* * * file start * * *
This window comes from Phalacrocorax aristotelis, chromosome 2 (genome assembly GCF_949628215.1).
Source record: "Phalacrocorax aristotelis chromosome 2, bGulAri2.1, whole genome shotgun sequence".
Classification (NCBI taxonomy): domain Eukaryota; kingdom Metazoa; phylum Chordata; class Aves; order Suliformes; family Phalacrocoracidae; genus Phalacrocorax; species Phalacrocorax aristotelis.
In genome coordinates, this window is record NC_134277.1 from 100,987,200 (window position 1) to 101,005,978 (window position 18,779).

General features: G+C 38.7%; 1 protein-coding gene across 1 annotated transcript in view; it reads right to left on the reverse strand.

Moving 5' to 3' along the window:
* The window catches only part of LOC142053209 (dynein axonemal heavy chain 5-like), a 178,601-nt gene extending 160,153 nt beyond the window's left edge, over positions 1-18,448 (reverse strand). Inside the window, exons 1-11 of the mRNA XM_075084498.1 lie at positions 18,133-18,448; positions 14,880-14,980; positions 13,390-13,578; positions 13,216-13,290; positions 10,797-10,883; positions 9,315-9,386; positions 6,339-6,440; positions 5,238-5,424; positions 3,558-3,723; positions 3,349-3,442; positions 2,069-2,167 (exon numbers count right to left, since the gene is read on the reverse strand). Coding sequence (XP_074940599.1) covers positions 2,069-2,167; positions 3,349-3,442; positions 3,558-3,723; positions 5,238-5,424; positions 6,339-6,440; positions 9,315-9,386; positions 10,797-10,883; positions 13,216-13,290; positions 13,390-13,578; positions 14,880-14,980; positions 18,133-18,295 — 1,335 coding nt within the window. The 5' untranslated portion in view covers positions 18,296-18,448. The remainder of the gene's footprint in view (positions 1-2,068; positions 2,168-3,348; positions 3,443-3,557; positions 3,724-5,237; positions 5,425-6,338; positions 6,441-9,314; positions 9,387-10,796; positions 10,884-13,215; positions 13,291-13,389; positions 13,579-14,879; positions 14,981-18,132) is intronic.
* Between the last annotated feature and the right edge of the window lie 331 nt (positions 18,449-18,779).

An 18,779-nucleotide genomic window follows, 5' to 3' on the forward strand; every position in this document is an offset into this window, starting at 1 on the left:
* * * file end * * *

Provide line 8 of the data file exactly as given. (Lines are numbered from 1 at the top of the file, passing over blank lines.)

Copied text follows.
* Between the last annotated feature and the right edge of the window lie 331 nt (positions 18,449-18,779).